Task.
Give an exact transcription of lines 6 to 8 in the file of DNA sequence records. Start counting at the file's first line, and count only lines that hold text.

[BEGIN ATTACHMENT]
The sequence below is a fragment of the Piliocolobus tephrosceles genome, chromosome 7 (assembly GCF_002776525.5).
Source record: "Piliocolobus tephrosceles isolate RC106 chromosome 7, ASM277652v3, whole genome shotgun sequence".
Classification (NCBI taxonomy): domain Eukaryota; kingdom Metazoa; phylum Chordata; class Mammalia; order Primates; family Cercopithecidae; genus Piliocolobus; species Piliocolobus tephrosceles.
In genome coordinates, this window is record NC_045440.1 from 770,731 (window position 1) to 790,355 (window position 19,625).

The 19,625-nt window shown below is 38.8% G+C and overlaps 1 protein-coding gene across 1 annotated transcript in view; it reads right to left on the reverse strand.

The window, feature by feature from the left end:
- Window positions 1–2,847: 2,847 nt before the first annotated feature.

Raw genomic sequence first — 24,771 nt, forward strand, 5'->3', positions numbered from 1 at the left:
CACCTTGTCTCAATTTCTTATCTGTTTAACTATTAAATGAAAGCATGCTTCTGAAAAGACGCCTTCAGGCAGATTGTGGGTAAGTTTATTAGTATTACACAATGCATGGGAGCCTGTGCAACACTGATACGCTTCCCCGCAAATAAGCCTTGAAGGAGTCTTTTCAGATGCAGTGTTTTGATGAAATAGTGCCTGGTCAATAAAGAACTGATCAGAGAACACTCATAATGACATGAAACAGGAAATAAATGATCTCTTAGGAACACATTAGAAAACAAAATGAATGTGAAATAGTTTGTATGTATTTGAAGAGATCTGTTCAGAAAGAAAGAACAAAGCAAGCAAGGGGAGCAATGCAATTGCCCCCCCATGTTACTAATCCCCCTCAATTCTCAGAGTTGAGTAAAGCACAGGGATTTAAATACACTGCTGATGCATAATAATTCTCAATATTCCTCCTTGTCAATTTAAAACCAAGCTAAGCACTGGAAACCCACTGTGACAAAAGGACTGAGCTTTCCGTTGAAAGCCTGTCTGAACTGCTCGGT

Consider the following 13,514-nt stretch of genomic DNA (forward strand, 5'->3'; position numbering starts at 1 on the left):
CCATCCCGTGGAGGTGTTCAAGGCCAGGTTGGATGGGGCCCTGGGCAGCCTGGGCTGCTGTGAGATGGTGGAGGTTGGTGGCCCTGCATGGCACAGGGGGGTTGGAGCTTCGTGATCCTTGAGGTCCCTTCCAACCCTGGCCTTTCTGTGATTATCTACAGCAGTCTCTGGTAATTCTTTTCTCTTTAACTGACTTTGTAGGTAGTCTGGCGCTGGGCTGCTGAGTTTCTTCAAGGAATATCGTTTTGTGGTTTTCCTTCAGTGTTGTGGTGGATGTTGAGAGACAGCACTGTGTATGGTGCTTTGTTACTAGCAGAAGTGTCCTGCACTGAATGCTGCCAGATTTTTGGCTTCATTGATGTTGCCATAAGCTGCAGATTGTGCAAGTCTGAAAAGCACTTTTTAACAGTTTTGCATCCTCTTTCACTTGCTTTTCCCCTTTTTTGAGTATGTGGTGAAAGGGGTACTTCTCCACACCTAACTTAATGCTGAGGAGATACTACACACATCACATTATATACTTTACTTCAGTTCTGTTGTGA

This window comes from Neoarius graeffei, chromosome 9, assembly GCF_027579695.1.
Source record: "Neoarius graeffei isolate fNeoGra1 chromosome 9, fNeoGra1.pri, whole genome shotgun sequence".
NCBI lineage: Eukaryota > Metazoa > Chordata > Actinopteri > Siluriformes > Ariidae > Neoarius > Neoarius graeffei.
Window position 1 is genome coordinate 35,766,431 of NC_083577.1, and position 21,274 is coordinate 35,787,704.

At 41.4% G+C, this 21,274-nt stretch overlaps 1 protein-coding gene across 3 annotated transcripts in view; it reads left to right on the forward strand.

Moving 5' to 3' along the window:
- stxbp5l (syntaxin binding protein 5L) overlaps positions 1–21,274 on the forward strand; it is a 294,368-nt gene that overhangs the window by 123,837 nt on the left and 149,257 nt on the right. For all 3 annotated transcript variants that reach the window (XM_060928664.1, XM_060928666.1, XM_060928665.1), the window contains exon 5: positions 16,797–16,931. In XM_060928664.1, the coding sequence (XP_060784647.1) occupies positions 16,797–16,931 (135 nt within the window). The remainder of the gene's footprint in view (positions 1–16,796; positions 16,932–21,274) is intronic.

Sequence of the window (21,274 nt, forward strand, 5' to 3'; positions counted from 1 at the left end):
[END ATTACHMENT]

The window, feature by feature from the left end:
- Window positions 1–2,847: 2,847 nt before the first annotated feature.

Raw genomic sequence first — 24,771 nt, forward strand, 5'->3', positions numbered from 1 at the left: